Maarten Verwey: Greece has indeed implemented far-reaching reforms over the past few years. The country has come a long way: at the start of the crisis fiscal imbalances were huge, competitiveness was very low, the pension system was unsustainable and the functioning of the public administration was weak and inefficient. A lot of work has been done. In particular the management of government finances has improved dramatically and flow imbalances have been largely corrected. At the same time, substantial stock imbalances remain: not only the public debt stock, but also the NPLs burdening banks’ balance sheets or the number of unemployed, which are all expected to take time to return to more acceptable levels. It has also been clear from the onset that the implementation of most reforms would need to continue after the end of the programme. Big institutional reforms, like setting up a single pension fund (EFKA), a fully independent pubic revenue agency (IAPR) or the cadastre, each take time to implement and even more time to become truly effective and efficient. Also, even though the competitiveness of the Greek economy has certainly improved, Greece still has further work to do to catch up with other EU Member States. Reforms in this area will therefore have to be pursued. If I had to single out one area for further work, it would be the public administration and the judiciary. Important reforms in this area have been adopted but continued efforts are crucial for a sustainable recovery. The SRSS will continue to help Greece as best as we can, also after the programme ends.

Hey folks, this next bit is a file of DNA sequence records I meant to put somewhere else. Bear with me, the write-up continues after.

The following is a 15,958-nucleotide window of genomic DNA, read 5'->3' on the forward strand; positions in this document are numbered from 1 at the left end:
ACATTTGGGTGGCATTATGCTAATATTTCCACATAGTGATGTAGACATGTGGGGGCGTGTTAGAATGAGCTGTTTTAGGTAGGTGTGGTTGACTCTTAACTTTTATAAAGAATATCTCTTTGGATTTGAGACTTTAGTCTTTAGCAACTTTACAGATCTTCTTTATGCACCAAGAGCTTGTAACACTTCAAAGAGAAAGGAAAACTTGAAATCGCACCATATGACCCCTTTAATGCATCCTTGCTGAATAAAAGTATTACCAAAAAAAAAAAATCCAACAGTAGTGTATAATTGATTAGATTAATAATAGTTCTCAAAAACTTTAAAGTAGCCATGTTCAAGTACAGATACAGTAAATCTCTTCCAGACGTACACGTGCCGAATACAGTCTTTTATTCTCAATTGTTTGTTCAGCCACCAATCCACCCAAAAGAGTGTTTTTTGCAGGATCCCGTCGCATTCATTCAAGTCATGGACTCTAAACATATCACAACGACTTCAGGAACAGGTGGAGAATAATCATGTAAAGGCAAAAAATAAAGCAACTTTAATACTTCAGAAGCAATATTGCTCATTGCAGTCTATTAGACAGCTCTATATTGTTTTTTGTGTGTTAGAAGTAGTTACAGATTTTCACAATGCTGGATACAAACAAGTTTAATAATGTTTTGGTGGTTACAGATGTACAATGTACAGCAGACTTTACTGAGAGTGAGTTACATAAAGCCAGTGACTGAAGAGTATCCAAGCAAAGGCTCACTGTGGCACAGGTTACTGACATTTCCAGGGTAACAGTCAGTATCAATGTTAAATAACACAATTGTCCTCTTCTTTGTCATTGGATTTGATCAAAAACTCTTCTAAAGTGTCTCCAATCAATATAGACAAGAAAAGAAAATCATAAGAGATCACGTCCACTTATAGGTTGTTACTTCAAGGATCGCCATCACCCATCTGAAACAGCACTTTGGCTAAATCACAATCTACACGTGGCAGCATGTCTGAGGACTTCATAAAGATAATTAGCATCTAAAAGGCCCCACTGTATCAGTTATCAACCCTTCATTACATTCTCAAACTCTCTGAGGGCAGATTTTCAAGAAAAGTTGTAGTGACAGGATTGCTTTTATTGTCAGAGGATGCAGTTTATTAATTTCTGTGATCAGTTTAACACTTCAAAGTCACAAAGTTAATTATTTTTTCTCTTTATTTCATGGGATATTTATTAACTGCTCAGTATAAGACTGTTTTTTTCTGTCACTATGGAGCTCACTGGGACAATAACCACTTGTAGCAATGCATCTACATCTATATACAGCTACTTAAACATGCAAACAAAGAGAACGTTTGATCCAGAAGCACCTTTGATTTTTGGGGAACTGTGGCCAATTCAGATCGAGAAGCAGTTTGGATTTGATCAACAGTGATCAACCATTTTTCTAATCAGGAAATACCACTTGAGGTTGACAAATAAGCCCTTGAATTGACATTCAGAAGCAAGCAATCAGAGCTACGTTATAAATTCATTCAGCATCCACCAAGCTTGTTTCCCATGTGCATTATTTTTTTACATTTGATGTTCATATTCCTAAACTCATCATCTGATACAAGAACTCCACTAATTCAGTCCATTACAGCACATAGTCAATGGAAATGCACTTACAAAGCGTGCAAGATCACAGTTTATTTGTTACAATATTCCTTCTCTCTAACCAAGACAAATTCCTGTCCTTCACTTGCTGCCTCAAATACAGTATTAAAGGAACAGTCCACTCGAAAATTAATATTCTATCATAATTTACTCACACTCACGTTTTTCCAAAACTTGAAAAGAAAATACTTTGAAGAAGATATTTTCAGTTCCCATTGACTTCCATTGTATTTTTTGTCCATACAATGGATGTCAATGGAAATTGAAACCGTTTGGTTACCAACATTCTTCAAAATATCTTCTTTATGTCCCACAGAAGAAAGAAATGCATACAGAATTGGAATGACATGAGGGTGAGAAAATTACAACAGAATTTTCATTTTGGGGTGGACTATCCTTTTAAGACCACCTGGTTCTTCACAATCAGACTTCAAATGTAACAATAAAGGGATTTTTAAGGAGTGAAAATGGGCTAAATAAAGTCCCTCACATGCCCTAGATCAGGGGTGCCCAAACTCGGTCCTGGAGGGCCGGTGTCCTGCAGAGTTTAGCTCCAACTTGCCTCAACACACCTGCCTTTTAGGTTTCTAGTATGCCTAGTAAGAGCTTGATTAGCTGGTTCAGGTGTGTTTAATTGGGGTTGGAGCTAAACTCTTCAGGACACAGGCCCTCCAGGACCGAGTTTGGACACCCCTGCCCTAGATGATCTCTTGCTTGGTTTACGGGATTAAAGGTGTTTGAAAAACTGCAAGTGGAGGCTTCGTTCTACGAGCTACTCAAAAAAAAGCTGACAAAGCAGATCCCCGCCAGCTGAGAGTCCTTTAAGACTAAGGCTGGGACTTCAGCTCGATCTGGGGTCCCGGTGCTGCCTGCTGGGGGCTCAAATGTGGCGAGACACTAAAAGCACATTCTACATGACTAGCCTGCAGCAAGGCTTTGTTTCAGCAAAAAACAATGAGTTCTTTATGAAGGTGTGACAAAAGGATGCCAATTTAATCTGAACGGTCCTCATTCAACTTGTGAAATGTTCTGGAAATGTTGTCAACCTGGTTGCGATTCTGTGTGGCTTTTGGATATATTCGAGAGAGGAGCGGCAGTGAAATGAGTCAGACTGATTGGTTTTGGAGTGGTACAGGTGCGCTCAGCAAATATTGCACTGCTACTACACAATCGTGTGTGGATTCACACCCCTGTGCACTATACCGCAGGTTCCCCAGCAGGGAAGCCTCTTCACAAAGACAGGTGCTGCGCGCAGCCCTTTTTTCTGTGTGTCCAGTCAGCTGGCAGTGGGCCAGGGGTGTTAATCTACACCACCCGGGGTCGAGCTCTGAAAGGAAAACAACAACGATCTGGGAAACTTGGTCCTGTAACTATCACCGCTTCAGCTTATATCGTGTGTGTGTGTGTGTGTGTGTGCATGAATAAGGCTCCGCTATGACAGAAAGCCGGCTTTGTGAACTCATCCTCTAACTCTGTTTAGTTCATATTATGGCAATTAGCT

South EU Summit: Do you believe the exit from the programmes is going to mark a substantial turning point for the Greek economy? Why or why not? Greece’s public debt totals 180 percent of its economy, making debt relief essential for sustainable growth. What are your expectations in this regard following the latest technical agreement of its fourth and final bailout review?
Maarten Verwey: The end of the programme is expected to mark a clear turning point: Greece will have more autonomy to design its own policies. This also comes with responsibilities: Greece needs to stand on its own feet both in terms of financing and policies. The Greek government will be solely responsible managing the country in a sound, responsible and forward-looking manner. Our shared objective is to ensure that Greece achieves a sustainable economic recovery which would significantly and lastingly reduce unemployment and enable living standards in Greece to converge to levels elsewhere in the euro area. Two conditions are needed to achieve this: European partners need to implement the debt measures they have committed to; and Greece needs to continue to implement sound economic and fiscal policies over the medium and long run, building upon a successful conclusion of the ESM programme.